Microsoft, who’s been unsuccessfully trying to convince the FCC to give it free access to unused wireless spectrum, is at it again.
MSFT is trying to prove to regulators that it can create Internet devices that use spectrum “white spaces” — chunks of spectrum between the airspace currently used by TV channels — without interfering with broadcast signals. Microsoft had a previous application rejected in August.
Microsoft and a handful of tech giants like Dell, Google, Intel, and Philips, hope they can convince the FCC to offer up let them use the spectrum on an “unlicensed” — read: free — basis. That means instead of having to bid on the spectrum in an auction, companies would be able to use the airwaves however they’d like. It’d be comparable to the way that wi-fi hotspots use unlicensed spectrum on the 2.4 GHz band.
But the companies’ biggest obstacle won’t be technical. Assuming it can convince the FCC that it won’t interfere with spectrum owners’ broadcast signals, it still has to convince regulators to give them unlicensed access. Standing directly in the way: Big Telco and its very effective lobbyists.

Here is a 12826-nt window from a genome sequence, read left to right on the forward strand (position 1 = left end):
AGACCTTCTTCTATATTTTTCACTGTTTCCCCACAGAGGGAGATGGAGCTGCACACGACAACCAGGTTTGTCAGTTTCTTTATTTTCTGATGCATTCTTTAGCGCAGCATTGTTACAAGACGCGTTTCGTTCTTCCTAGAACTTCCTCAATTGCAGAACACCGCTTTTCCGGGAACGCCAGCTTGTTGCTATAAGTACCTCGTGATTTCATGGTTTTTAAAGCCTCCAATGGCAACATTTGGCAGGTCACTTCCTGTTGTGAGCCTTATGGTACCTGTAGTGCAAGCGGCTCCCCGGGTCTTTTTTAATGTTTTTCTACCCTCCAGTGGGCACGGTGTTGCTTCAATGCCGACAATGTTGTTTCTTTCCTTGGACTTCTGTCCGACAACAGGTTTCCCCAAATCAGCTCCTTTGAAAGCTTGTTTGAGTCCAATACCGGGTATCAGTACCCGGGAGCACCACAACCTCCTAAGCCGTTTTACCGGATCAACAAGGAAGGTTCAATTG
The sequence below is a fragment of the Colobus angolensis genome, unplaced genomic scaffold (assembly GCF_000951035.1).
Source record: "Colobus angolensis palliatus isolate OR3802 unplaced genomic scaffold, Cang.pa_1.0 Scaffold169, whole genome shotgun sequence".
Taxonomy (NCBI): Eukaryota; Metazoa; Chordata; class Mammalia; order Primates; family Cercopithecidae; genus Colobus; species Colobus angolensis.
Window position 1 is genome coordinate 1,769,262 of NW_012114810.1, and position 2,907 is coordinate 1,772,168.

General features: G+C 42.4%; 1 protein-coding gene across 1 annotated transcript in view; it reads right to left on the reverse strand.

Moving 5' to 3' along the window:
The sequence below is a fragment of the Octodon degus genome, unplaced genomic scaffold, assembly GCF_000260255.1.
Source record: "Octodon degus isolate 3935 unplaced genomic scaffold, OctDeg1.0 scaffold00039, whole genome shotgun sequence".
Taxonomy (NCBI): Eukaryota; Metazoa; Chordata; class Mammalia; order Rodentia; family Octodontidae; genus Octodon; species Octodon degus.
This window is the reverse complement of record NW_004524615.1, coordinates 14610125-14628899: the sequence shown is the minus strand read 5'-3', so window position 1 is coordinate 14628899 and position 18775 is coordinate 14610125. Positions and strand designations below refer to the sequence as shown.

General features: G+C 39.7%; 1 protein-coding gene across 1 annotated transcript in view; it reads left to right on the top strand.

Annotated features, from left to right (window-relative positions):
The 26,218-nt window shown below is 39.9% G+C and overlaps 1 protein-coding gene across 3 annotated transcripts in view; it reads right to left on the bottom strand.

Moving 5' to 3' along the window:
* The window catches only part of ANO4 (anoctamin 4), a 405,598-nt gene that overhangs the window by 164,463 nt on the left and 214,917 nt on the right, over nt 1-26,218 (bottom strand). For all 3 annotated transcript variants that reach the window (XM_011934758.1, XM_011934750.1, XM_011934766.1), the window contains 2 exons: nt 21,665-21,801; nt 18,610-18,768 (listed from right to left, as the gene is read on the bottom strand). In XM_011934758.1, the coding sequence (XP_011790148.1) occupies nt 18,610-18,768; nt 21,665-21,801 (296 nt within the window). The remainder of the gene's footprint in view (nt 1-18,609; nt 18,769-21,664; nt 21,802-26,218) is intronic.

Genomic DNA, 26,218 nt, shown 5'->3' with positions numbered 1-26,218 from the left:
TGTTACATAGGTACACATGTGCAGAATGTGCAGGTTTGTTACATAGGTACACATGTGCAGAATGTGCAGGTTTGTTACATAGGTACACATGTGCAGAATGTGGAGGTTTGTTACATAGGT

We’re all for anything that will let companies offer cheaper, faster Internet access, no matter whose toes get stepped on. But not only do the wireless companies have clout, they’d have a point.
Next week, the FCC will auction off 1,099 spectrum licenses on the 700 MHz band, raising billions of dollars for the government. The prime “C” block of spectrum has a minimum bid of $4.6 billion. But why bid a penny if the FCC is going to offer up the adjacent white spaces — where a rival could offer similar service — for free?
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